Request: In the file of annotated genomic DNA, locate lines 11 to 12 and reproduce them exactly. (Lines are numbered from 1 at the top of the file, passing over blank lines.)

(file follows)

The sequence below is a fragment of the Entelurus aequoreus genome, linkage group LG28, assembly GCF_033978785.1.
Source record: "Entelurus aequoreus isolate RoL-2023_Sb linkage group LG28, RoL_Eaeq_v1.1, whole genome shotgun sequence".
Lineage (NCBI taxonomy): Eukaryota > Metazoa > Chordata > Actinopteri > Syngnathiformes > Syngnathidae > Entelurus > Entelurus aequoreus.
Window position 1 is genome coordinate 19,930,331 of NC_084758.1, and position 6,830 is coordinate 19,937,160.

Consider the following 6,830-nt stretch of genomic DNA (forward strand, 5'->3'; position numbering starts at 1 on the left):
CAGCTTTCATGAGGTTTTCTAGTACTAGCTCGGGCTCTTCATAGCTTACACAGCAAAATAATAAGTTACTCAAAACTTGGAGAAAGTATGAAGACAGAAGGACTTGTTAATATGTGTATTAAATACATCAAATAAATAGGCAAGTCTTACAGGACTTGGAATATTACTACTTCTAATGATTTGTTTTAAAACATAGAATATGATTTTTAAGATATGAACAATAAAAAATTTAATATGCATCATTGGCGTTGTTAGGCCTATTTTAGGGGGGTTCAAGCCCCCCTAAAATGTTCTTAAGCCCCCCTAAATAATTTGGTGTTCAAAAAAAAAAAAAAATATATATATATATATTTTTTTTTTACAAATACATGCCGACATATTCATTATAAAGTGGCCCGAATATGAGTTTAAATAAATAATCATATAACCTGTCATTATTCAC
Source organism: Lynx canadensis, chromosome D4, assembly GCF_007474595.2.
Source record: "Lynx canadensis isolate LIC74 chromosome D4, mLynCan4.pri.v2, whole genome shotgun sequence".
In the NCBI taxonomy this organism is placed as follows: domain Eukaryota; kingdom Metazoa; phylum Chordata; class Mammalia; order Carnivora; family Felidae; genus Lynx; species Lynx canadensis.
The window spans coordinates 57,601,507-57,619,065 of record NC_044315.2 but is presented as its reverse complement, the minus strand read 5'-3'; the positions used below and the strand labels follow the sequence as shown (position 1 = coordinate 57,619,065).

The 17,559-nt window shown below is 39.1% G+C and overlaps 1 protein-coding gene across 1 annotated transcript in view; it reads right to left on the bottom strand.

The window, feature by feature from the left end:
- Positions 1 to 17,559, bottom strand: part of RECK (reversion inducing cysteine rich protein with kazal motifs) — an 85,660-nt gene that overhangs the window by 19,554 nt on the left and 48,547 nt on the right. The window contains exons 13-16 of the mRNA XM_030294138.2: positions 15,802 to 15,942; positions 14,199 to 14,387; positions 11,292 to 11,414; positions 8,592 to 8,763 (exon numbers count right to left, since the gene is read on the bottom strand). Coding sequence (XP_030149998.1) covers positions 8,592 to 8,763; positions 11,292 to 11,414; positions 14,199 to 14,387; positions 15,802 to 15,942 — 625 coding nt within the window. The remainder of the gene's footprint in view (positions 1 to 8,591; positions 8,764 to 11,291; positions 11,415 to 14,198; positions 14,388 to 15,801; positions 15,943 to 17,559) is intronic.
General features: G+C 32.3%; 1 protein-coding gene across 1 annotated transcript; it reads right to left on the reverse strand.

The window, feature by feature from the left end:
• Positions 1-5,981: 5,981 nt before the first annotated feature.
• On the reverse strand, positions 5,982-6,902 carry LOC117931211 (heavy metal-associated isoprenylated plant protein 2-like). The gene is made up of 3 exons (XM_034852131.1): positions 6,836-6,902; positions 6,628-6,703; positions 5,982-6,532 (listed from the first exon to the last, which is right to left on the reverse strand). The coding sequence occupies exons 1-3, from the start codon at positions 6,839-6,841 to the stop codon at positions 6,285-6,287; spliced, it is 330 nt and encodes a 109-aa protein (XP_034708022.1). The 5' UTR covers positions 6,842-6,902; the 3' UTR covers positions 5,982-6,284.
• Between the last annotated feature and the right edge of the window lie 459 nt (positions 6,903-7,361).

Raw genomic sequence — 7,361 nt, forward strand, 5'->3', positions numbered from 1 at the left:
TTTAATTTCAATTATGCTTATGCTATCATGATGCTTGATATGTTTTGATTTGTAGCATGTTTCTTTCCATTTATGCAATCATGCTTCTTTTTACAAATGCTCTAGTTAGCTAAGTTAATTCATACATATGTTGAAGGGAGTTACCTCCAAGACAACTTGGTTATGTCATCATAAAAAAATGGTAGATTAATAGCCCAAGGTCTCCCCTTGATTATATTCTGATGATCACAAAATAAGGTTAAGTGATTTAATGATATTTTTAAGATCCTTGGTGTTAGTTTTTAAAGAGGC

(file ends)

The 17,559-nt window shown below is 39.1% G+C and overlaps 1 protein-coding gene across 1 annotated transcript in view; it reads right to left on the bottom strand.

The window, feature by feature from the left end: